|History and Biodata
Background Zahid Walid Group of Companies:
Fahims Companies Abdul Hasin and his brother, Vice President Fahim offer a perfect examples of the new business elite. The two men are half-brothers, born to the two wives of a respected religious cleric from Marz, a village in the Panjshir Valley, north of Kabul.
In the early 1980s, Fahim, the older brother, joined the mujahideen forces of Ahmad Shah Massoud in the struggle against the Soviet occupation of Afghanistan. In 1992, three years after the Soviet army withdrew in defeat, Fahim was appointed head of intelligence in Afghanistan by the new president, Burhanuddin Rabbani, in the midst of a fierce and destructive civil war among the victors. When the Taliban took control of the country a few years later, Fahim became the intelligence chief for the Northern Alliance, also led by Massoud, which controlled less than a third of the country.
On September 9, 2001, two days before the World Trade Center was attacked, Massoud was assassinated by al-Qaeda operatives and Fahim took control of the Northern Alliance, which the US would soon finance and support in its "invasion" of Afghanistan. A number of popular accounts of that invasion, such as Bob Woodward's book Bush at War, suggest that the Central Intelligence Agency (CIA) directly gave Northern Alliance warlords like Fahim millions of dollars in cold, hard cash to help fight the Taliban in the runup to the US invasion. "I can take Kabul, I can take Kunduz, if you break the [Taliban front] line for me. My guys are ready," Woodward quotes Fahim telling a CIA agent named Gary after pocketing a million dollars in $100 bills.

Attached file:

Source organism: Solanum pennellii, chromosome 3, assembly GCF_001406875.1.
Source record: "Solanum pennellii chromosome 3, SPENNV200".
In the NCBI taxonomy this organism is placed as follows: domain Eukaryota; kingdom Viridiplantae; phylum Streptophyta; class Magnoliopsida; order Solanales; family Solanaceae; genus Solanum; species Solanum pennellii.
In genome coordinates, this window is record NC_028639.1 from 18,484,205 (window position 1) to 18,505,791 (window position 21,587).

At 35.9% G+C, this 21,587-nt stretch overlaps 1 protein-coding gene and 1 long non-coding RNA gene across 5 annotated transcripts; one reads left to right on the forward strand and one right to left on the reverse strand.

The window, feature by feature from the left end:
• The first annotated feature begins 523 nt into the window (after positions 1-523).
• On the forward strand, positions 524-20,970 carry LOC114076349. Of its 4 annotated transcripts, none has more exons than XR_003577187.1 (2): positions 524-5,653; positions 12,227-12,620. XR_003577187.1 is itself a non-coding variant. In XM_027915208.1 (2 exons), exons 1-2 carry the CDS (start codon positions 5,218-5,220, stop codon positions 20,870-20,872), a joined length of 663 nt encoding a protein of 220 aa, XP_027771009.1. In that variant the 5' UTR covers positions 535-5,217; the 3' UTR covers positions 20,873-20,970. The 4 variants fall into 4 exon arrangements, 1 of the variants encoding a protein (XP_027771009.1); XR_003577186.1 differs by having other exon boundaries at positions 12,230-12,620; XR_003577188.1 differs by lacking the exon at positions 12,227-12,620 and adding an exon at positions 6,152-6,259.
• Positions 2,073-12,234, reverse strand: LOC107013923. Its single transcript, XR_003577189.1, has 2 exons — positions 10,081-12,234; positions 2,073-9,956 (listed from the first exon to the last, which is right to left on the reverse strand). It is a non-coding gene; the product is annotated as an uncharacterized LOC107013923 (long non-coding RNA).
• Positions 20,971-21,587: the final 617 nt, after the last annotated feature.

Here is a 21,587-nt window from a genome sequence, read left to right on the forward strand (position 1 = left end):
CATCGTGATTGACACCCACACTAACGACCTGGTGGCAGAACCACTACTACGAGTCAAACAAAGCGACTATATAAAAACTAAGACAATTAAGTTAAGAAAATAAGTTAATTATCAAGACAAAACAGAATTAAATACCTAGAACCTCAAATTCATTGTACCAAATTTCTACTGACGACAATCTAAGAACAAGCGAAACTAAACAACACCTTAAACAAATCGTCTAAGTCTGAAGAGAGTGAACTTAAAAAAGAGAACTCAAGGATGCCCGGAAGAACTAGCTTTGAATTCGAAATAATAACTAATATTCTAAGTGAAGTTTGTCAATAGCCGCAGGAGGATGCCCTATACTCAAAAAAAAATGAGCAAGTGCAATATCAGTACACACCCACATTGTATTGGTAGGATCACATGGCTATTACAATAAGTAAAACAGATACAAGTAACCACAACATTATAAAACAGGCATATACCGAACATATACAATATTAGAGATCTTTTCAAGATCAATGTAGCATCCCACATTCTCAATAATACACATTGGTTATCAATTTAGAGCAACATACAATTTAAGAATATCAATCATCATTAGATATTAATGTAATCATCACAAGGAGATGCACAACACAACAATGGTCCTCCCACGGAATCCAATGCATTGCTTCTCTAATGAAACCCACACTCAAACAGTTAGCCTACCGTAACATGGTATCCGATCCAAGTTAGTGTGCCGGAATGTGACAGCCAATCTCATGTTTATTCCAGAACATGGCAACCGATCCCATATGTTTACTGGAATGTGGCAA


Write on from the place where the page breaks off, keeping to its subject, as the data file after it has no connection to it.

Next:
Once the Taliban were defeated, Fahim was invited to become vice president in the transitional government led by Karzai, a position he held for two years. It was at this juncture that Fahim's brothers, notably Abdul Hasin, started to build a business empire - and not long after, good fortune began to rain down on the family in the form of lucrative "reconstruction" contracts. In January 2002, while Fahim took whirlwind tours of Washington and London, meeting General Tommy Franks, who had commanded US forces during the invasion, and taking the salute from the Coldstream Guards, his younger brother was putting together a business plan.
Soon thereafter, Zahid Walid, a company named after Abdul Hasin's older sons, not so surprisingly won a series of lucrative contracts to pour concrete for a North Atlantic Treaty Organization (NATO) base as well as portions of the US Embassy being rebuilt in Kabul and the city's airport, which was in a state of disrepair. On a plot of land in downtown Kabul reportedly "seized" for a song by Fahim, Abdul Hasin also financed the construction of a high-rise building dubbed "Goldpoint", which now houses dozens of jewelry shops. Soon, the company was importing Russian gas, and not long after that, Abdul Hasin set up the Gas Group, a company that ran a plant in the industrial suburb of Tarakhil that marketed bottled gas to households and small businesses.